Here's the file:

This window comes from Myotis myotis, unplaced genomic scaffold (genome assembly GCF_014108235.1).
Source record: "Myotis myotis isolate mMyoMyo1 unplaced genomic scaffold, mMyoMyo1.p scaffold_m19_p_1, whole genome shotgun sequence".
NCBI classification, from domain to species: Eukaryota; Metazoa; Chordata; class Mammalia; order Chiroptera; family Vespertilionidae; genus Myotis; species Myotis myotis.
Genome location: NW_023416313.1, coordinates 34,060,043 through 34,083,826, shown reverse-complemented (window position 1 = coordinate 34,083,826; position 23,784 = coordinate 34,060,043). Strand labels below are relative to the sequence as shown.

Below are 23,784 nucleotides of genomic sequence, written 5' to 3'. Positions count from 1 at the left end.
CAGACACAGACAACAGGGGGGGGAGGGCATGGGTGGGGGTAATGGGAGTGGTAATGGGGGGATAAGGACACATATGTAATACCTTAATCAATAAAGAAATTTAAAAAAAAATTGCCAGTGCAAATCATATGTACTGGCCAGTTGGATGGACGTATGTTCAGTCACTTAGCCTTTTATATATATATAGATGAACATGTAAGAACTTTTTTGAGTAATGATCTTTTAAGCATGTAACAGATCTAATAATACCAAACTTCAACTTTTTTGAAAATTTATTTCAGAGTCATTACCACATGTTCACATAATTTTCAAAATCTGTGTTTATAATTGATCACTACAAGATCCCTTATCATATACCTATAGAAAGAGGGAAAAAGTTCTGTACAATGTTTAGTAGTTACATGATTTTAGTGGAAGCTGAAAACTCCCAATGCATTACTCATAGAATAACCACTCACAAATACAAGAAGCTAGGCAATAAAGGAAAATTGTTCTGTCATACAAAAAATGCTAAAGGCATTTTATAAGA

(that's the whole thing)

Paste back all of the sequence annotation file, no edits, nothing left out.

This window comes from Myotis myotis, unplaced genomic scaffold (genome assembly GCF_014108235.1).
Source record: "Myotis myotis isolate mMyoMyo1 unplaced genomic scaffold, mMyoMyo1.p scaffold_m19_p_1, whole genome shotgun sequence".
NCBI classification, from domain to species: Eukaryota; Metazoa; Chordata; class Mammalia; order Chiroptera; family Vespertilionidae; genus Myotis; species Myotis myotis.
Genome location: NW_023416313.1, coordinates 34,060,043 through 34,083,826, shown reverse-complemented (window position 1 = coordinate 34,083,826; position 23,784 = coordinate 34,060,043). Strand labels below are relative to the sequence as shown.

Below are 23,784 nucleotides of genomic sequence, written 5' to 3'. Positions count from 1 at the left end.
CAGACACAGACAACAGGGGGGGGAGGGCATGGGTGGGGGTAATGGGAGTGGTAATGGGGGGATAAGGACACATATGTAATACCTTAATCAATAAAGAAATTTAAAAAAAAATTGCCAGTGCAAATCATATGTACTGGCCAGTTGGATGGACGTATGTTCAGTCACTTAGCCTTTTATATATATATAGATGAACATGTAAGAACTTTTTTGAGTAATGATCTTTTAAGCATGTAACAGATCTAATAATACCAAACTTCAACTTTTTTGAAAATTTATTTCAGAGTCATTACCACATGTTCACATAATTTTCAAAATCTGTGTTTATAATTGATCACTACAAGATCCCTTATCATATACCTATAGAAAGAGGGAAAAAGTTCTGTACAATGTTTAGTAGTTACATGATTTTAGTGGAAGCTGAAAACTCCCAATGCATTACTCATAGAATAACCACTCACAAATACAAGAAGCTAGGCAATAAAGGAAAATTGTTCTGTCATACAAAAAATGCTAAAGGCATTTTATAAGA